Tips to Pummel That Looming Holiday Debt

by Scott Sery on February 13, 2013

credit cardMore than a month has passed since we had a mad rush of gifts, eggnog, turkey and in-laws.  Through the month of January many people have been furtively glancing at their credit card balance hoping it would magically go down.  Since we are halfway through February, the realization has set in that if something is not done fast these debts will loom over us for quite a while.  If you have racked up a lot of debt on your credit card(s), now is the time to make sure you can get them under control.

Make a List

Like all debt, the first step is to start by tallying up what you owe.  Personally I prefer to use a spreadsheet so I can easily modify and track my progress.  Knowing what you owe is the first step to getting your debts under control.  On your spreadsheet you should put the most expensive debt (that with the highest interest rate) at the top, and the least expensive (that with the lowest interest rate) at the bottom.

Stop Adding to Your Debt

If you have not put away the credit card, do it right now.  From here on out (until the debt is under control) cash only is the way to go.  It is simply too hard for most people to get out of debt while they keep adding more debt to the pile.

Negotiate Your Interest Rates

Call your credit card company.  First tell them that you have a plan to get your card balance down to zero in the next few months.  Explain that if they can drop your interest rate down to 0% for 3 months you will be back to using the card sooner.  If they say no, explain that “such and such company offers a 0% balance transfer.”  Still no?  Ask to speak with a supervisor who has the authority to make that decision.

Combine Your Debts

If your credit card company is being stubborn, or if you have a number of smaller debts (especially if they have a high interest rate) consider transferring them onto a 0% balance transfer card.  These cards usually have a great introductory rate (0%), but if the balance is not paid off within the introductory period (usually 12 months) you will owe all the back interest.  So make sure your plan is to pay everything off in the allotted time.

Be a Miser

Do you remember the miser for a month tips?  Did you take part?  Can you do it again?  Slash your expenses for the next two months, and work the weekends to earn extra money.  Nearly everyone can wash cars, shovel snow, mow lawns, or clean bathrooms.  Do what it takes to earn the extra money to get rid of that debt.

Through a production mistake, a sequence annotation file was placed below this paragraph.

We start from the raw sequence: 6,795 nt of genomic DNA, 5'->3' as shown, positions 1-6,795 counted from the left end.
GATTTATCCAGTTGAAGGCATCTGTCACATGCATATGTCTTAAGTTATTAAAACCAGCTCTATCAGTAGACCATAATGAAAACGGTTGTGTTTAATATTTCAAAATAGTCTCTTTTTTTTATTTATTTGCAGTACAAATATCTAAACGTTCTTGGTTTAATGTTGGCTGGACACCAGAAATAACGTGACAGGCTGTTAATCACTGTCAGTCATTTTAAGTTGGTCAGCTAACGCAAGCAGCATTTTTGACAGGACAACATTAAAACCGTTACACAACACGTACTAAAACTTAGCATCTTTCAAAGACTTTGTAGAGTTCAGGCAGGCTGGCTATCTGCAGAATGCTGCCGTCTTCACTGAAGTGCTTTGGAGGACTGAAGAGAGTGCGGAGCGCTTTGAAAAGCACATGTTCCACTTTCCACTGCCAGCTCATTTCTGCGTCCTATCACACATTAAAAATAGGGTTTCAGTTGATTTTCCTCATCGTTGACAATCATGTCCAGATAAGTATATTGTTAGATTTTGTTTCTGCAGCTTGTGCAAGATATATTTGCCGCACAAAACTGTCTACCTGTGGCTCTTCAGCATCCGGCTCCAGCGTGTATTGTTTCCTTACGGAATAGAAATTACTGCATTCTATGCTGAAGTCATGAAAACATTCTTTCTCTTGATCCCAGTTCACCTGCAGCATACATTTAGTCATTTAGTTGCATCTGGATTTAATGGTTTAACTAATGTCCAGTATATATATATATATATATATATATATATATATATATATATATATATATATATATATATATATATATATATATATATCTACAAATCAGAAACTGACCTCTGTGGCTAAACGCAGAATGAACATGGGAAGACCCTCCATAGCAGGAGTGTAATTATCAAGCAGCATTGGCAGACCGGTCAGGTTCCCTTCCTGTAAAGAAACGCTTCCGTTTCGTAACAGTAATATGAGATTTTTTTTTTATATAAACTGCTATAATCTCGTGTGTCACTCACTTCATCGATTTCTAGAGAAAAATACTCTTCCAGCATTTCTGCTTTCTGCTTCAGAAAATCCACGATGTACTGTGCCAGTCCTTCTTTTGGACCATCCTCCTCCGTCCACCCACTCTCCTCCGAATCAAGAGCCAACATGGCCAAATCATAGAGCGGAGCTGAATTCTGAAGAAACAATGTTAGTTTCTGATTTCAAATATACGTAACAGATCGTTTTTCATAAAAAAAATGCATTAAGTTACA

Start at the Top

Now that you have your rates as low as possible, and as much money coming in as possible, start at the top of your list of debts.  Pay as much as you possibly can on the most expensive loan, and pay the minimums on the rest of them.  After the top loan is gone, move on to the next.  As a motivator, print your list and physically cross the debt off as it is wiped out.

Most people hate debt. Having debt because you splurged on the holidays is a bittersweet feeling.  Take the next month or two and pummel it.  There is no reason you cannot earn extra money on the weekends while skipping eating out and canceling cable television in order to wipe the debt out sooner and save yourself a lot of money on interest charges.  Better yet, be a miser for an extra month and prevent holiday debt next season.

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Scott Sery

Scott Sery is a native to Billings, Montana. Within an hour in nearly any direction he can be found fishing, hunting, backpacking, caving, and rock or ice climbing. With an extensive knowledge of the finance and insurance world, Scott loves to write personal finance articles. When not talking money, he enjoys passing on his knowledge of the back country, or how to live sustainably. You can learn more about Scott on his website Sery Content Development
  • moneybulldog

    Great tips on the credit card front Sean. If you have the option it’s definately worth looking for a 0% bance transfer as long as you have the dicipline to not spend on the old cards again after you’ve made the transfer.

  • Jose

    We did it right for the 2012 holiday season. Even though I had the cash (carefully budget) to pay for all of our gifts, I went ahead and used a “points” credit card to make most of our holiday purchases. I just paid it all off in January and have a bunch of points I can use now 😀

    • I put almost all of my purchases on a rewards credit card. There is no reason not to be able to get something back in return for purchases that you make.

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